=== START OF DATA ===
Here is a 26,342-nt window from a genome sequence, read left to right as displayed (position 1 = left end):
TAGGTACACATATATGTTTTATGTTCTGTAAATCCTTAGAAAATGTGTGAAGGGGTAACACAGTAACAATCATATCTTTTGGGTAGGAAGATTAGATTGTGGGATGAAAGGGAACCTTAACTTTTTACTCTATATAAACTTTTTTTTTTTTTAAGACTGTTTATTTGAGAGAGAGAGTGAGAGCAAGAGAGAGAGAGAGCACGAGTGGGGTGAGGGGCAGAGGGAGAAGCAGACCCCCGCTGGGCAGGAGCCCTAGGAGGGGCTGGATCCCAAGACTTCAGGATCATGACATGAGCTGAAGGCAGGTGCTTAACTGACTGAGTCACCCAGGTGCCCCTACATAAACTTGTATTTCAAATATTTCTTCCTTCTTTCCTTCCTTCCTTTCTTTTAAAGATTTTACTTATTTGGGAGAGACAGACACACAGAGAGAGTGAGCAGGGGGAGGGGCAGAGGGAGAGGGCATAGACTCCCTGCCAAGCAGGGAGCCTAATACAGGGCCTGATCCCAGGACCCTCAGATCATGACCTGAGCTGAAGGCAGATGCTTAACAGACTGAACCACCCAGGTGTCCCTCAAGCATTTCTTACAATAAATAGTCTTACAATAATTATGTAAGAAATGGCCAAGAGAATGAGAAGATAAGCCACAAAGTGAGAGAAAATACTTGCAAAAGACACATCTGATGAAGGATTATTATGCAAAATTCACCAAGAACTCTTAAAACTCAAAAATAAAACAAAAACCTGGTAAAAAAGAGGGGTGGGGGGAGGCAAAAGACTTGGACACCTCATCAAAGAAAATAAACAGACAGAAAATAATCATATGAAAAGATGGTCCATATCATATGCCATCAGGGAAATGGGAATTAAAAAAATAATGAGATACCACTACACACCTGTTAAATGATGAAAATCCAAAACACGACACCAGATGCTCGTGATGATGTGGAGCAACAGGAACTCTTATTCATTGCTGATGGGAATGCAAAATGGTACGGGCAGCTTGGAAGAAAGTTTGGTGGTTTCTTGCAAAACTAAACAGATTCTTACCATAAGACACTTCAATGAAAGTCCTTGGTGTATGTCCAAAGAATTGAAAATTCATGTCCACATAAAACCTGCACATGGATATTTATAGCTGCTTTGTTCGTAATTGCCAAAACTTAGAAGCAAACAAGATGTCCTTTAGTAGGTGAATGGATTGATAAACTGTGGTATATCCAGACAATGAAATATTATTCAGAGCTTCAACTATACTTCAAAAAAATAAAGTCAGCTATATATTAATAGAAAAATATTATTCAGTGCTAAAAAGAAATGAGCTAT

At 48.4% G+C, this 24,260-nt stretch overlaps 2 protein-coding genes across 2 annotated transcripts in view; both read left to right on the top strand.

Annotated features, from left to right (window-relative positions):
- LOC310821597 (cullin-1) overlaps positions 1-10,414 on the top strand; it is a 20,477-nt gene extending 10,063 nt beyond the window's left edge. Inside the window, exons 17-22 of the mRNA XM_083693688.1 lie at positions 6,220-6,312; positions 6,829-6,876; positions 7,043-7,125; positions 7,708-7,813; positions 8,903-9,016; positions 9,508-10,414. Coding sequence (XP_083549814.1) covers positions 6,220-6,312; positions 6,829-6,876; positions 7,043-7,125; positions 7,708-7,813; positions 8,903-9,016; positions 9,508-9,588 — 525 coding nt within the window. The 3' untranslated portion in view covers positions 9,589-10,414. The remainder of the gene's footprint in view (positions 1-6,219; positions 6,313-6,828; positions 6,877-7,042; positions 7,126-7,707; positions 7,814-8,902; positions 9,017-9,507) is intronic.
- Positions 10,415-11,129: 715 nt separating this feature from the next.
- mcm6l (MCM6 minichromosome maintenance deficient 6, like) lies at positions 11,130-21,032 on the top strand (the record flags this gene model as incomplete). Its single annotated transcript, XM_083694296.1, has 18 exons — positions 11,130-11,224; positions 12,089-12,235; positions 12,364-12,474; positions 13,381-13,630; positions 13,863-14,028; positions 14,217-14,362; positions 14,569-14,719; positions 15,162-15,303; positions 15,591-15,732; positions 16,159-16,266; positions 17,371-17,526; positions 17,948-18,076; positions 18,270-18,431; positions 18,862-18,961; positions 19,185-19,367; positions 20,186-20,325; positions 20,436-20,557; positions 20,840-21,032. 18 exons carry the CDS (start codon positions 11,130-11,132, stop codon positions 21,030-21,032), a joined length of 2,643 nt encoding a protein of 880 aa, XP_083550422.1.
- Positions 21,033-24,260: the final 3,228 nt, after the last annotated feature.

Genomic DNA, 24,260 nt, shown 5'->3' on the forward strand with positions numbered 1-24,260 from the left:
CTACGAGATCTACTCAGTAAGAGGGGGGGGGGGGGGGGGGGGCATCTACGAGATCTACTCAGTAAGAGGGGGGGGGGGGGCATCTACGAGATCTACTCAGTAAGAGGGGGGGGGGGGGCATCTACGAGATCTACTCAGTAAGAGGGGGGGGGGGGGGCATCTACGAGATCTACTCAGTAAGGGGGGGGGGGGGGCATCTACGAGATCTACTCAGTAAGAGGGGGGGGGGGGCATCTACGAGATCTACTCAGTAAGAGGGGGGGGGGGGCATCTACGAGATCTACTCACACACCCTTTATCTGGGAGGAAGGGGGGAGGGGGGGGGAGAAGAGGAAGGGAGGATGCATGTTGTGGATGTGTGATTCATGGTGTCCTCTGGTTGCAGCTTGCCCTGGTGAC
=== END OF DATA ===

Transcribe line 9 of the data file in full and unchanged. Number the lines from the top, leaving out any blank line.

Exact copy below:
Genomic DNA, 24,260 nt, shown 5'->3' on the forward strand with positions numbered 1-24,260 from the left: